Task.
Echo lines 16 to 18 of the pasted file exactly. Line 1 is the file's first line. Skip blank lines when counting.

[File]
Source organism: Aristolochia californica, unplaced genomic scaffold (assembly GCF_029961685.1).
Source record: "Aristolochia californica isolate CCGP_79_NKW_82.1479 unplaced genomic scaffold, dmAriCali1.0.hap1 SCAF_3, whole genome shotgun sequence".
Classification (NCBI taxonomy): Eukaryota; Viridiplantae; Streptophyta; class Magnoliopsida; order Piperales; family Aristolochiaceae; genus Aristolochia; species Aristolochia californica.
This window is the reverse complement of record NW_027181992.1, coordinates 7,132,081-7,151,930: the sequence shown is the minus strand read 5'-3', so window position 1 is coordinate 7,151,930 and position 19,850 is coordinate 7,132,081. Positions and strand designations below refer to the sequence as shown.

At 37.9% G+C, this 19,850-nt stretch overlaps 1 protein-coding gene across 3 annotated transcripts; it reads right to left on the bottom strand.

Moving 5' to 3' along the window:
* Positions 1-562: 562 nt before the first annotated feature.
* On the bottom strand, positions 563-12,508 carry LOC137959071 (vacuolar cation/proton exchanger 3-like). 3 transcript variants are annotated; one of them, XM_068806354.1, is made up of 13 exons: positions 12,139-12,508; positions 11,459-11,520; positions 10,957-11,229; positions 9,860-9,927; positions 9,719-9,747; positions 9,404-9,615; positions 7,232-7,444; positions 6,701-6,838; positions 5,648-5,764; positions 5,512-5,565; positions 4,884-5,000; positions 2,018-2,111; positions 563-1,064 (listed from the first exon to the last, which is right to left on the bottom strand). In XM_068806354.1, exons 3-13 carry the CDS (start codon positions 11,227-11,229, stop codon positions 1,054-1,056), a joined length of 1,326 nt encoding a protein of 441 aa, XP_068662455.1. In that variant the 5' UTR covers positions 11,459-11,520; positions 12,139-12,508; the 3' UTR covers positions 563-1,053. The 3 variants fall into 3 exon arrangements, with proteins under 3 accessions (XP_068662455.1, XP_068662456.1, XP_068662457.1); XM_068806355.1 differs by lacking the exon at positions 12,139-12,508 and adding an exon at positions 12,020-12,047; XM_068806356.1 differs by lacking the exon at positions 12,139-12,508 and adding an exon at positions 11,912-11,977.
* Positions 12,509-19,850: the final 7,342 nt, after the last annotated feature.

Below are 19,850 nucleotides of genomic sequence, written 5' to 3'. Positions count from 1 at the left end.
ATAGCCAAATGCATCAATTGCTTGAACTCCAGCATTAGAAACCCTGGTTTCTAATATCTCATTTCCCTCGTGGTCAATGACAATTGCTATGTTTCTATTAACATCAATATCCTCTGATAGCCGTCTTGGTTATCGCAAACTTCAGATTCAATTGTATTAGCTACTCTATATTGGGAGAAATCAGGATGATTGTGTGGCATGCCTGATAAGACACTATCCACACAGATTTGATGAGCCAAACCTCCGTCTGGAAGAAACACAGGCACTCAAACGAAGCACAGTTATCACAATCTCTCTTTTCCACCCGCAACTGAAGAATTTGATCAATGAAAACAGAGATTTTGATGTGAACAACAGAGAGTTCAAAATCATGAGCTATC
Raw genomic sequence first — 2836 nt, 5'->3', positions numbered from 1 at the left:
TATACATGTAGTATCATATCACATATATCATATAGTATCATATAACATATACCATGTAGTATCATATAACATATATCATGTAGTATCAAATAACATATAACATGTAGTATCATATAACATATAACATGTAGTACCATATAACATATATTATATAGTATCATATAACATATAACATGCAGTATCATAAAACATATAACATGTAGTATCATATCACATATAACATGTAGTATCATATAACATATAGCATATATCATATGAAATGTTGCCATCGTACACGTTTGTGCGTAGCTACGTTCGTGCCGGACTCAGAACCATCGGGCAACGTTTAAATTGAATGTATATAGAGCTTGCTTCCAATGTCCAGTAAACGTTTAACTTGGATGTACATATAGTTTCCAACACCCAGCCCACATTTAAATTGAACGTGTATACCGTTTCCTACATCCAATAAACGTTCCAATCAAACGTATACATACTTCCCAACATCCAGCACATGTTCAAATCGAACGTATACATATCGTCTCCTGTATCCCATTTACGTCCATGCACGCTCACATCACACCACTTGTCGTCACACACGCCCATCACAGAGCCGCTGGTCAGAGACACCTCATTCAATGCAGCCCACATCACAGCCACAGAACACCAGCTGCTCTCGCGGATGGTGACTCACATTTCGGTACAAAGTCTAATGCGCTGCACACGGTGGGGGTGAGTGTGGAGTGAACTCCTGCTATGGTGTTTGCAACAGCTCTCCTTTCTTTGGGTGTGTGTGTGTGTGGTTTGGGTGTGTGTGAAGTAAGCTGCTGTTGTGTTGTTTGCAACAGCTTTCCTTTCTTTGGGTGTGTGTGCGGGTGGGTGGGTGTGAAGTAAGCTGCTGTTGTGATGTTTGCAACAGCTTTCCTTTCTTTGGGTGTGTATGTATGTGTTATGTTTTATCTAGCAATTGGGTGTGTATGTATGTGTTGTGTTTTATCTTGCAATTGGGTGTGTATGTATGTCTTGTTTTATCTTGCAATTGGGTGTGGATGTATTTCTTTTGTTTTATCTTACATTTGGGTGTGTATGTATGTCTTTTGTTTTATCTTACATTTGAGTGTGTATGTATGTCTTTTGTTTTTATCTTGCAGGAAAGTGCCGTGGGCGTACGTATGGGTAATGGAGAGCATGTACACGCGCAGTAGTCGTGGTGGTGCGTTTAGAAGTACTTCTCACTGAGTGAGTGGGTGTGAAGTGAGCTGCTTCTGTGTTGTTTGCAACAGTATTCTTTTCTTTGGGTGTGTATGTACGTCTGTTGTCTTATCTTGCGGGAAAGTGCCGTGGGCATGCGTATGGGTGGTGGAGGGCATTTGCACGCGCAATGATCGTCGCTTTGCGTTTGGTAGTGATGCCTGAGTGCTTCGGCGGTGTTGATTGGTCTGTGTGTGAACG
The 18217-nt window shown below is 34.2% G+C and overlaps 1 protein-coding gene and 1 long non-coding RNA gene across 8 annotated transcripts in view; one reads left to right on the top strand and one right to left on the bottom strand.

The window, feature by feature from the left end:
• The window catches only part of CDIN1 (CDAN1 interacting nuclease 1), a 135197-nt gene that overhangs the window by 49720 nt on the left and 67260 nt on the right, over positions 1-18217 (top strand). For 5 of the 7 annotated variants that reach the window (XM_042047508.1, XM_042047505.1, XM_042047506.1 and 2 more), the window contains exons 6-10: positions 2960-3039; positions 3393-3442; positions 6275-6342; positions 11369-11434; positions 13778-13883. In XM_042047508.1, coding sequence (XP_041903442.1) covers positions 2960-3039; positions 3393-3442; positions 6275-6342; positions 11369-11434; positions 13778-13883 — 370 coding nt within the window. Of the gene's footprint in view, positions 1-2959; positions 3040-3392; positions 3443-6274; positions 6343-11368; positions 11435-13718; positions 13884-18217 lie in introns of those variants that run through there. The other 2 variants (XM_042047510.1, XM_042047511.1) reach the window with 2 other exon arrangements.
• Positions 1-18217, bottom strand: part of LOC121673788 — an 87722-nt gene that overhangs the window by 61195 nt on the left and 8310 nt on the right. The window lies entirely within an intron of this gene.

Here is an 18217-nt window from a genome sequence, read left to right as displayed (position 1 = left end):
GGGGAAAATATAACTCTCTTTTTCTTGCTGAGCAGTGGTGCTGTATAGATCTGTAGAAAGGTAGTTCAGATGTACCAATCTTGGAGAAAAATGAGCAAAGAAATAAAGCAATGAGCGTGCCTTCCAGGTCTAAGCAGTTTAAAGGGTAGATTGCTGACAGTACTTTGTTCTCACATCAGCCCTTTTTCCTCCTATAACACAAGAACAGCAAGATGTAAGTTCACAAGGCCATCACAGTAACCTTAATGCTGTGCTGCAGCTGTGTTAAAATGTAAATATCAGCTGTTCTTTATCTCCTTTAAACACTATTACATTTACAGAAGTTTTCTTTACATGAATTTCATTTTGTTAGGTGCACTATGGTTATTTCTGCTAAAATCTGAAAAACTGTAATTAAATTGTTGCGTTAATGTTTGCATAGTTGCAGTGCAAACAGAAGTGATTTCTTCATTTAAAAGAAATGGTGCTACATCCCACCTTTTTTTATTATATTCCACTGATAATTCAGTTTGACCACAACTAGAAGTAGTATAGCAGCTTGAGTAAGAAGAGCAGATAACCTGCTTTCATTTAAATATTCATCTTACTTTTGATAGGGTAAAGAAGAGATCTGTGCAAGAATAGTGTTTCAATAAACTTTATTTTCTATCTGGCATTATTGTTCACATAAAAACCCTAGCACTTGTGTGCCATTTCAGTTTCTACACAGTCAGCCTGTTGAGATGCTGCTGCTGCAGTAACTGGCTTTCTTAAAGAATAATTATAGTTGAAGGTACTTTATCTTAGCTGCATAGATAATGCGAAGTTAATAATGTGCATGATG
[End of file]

• The window catches only part of CDIN1 (CDAN1 interacting nuclease 1), a 135197-nt gene that overhangs the window by 49720 nt on the left and 67260 nt on the right, over positions 1-18217 (top strand). For 5 of the 7 annotated variants that reach the window (XM_042047508.1, XM_042047505.1, XM_042047506.1 and 2 more), the window contains exons 6-10: positions 2960-3039; positions 3393-3442; positions 6275-6342; positions 11369-11434; positions 13778-13883. In XM_042047508.1, coding sequence (XP_041903442.1) covers positions 2960-3039; positions 3393-3442; positions 6275-6342; positions 11369-11434; positions 13778-13883 — 370 coding nt within the window. Of the gene's footprint in view, positions 1-2959; positions 3040-3392; positions 3443-6274; positions 6343-11368; positions 11435-13718; positions 13884-18217 lie in introns of those variants that run through there. The other 2 variants (XM_042047510.1, XM_042047511.1) reach the window with 2 other exon arrangements.
• Positions 1-18217, bottom strand: part of LOC121673788 — an 87722-nt gene that overhangs the window by 61195 nt on the left and 8310 nt on the right. The window lies entirely within an intron of this gene.

Here is an 18217-nt window from a genome sequence, read left to right as displayed (position 1 = left end):